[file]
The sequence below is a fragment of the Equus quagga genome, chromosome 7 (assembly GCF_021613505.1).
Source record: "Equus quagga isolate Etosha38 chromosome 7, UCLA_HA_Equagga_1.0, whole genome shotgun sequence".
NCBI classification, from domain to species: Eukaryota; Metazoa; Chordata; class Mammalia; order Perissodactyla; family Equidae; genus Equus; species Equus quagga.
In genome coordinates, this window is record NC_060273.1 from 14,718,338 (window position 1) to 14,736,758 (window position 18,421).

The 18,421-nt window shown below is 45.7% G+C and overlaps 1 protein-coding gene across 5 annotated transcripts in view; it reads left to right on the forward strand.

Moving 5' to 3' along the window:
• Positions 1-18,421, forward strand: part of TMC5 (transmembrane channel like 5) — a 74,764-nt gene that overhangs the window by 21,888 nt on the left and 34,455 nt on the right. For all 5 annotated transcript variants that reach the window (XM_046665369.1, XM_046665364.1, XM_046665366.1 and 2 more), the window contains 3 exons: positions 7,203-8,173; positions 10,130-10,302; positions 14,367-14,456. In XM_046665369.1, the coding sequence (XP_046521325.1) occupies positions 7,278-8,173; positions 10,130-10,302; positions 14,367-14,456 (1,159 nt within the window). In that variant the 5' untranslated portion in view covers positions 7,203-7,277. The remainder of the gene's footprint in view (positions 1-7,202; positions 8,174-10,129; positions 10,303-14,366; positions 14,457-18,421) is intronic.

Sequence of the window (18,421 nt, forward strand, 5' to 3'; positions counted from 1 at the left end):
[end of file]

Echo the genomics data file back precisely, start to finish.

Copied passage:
The sequence below is a fragment of the Equus quagga genome, chromosome 7 (assembly GCF_021613505.1).
Source record: "Equus quagga isolate Etosha38 chromosome 7, UCLA_HA_Equagga_1.0, whole genome shotgun sequence".
NCBI classification, from domain to species: Eukaryota; Metazoa; Chordata; class Mammalia; order Perissodactyla; family Equidae; genus Equus; species Equus quagga.
In genome coordinates, this window is record NC_060273.1 from 14,718,338 (window position 1) to 14,736,758 (window position 18,421).

The 18,421-nt window shown below is 45.7% G+C and overlaps 1 protein-coding gene across 5 annotated transcripts in view; it reads left to right on the forward strand.

Moving 5' to 3' along the window:
• Positions 1-18,421, forward strand: part of TMC5 (transmembrane channel like 5) — a 74,764-nt gene that overhangs the window by 21,888 nt on the left and 34,455 nt on the right. For all 5 annotated transcript variants that reach the window (XM_046665369.1, XM_046665364.1, XM_046665366.1 and 2 more), the window contains 3 exons: positions 7,203-8,173; positions 10,130-10,302; positions 14,367-14,456. In XM_046665369.1, the coding sequence (XP_046521325.1) occupies positions 7,278-8,173; positions 10,130-10,302; positions 14,367-14,456 (1,159 nt within the window). In that variant the 5' untranslated portion in view covers positions 7,203-7,277. The remainder of the gene's footprint in view (positions 1-7,202; positions 8,174-10,129; positions 10,303-14,366; positions 14,457-18,421) is intronic.

Sequence of the window (18,421 nt, forward strand, 5' to 3'; positions counted from 1 at the left end):